Government ministers declined to broadcast the interview on Tuesday.
Boris Johnson has continued to avoid public scrutiny over the petrol crisis and has now been accused of “hiding” by a former government aide.
In 2001 Mike Granat, head of the Civil Contingency Secretariat, said on BBC Radio 4’s Today program on Tuesday that the government needed to be more transparent with the public.
He claimed that the prime minister was choosing to “conceal” and make “excuses” for not addressing the fuel crisis that has gripped the country for four days.
His words followed confirmation from today’s program that ministers had chosen not to appear on the radio show while invited to discuss the government’s controversial U-turn on involving the military.
TODAY host Nick Robinson said: “Now, we would like to speak to a minister about all of this at this time, but Downing Street says they are not available.
“They are doing this because of the long-standing tradition of leaving the airwaves free for their opponents during party conventions.”
PR expert Grenat again addressed the Prime Minister absence from the media, And mentioned his time with the Cabinet Office two decades ago when he was working under Tony Blair and another fueled crisis.
He said: “What happened in late 2000 is that the Prime Minister got hold of this stuff, stood shoulder to shoulder with the fuel operators and held a press conference and explained to the people [what was going on]”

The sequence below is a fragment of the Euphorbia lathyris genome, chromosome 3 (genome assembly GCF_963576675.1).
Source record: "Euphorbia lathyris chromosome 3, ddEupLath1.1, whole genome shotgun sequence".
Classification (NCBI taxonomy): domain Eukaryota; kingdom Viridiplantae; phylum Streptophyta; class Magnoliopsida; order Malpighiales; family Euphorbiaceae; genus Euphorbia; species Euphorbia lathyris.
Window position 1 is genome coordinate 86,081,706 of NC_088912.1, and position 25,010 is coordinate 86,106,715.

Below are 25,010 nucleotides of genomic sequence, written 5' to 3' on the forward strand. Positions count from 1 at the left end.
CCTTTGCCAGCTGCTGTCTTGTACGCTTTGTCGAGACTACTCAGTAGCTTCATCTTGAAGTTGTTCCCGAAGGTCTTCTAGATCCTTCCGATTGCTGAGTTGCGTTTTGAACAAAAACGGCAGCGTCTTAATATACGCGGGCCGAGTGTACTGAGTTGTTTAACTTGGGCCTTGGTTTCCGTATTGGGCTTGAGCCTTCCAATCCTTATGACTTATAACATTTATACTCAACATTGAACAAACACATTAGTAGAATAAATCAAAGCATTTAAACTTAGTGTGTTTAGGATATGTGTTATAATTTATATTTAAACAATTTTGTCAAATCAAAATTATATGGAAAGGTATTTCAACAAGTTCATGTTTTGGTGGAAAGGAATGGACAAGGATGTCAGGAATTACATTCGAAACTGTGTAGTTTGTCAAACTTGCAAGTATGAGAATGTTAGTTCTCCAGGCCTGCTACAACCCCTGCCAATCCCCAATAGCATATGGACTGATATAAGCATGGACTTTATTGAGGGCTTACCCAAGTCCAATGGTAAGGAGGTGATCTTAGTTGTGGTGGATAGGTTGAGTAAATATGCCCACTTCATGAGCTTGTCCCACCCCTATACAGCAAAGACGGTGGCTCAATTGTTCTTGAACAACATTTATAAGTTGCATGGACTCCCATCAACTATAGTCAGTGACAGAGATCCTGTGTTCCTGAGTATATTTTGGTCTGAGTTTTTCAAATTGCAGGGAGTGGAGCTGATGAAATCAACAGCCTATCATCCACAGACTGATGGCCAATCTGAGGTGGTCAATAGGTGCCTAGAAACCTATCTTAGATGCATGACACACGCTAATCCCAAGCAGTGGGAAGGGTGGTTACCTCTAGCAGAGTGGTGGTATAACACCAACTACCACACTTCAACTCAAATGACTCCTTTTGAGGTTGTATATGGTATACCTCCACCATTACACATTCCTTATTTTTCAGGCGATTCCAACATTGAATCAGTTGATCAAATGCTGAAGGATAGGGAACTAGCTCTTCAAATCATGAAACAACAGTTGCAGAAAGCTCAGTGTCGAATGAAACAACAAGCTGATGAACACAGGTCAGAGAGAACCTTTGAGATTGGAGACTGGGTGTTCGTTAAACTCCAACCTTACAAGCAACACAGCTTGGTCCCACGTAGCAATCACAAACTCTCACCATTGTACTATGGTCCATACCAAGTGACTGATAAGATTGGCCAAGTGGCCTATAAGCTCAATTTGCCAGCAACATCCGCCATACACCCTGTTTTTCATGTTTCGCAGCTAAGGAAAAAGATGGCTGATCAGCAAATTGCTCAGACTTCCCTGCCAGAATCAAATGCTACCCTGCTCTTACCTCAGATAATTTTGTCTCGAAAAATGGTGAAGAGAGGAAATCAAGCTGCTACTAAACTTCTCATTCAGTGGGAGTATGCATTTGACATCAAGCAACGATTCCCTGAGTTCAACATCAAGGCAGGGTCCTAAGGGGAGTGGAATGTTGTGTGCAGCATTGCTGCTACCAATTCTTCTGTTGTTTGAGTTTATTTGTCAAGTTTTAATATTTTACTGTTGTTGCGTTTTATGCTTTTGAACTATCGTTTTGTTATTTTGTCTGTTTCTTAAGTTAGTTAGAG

Granat claimed that people began to behave normally only when they realized that it would take three weeks for the system to rebalance.
Robinson then asked: “Are you suggesting there’s a kind of COVID-style news conference, Boris Johnson has to say to the country, ‘Don’t fill up your tank, get petrol if you need it, but when Will there be chaos in the coming weeks until you go back to normal behavior?’”
Granat said: “Yeah, it’s called leadership. We need something. Someone needs to stand up and say this to people instead of hiding.
“I think this excuse about party conventions is just that – an excuse.”
Robinson replied: “Well, of course, they [ministers] You’re welcome to come to the event, he just needs to pick up the phone, we’ll be happy to interview him this week.”
Tuesday was a particularly important day, as Downing Street has changed its message to engage the military with supply chains.
On Monday, the government said it had no plans to engage troops in the current crisis, which stems from a shortage of HGV drivers.
As of Monday evening, Downing Street confirmed that soldiers were being trained to operate petrol tankers as the military was put on stand-by, although they have not yet been deployed.
According to reports, 75 military tankers are already ready to go, while 75 more may move soon.
The explanation behind this U-turn has not yet been addressed by any minister.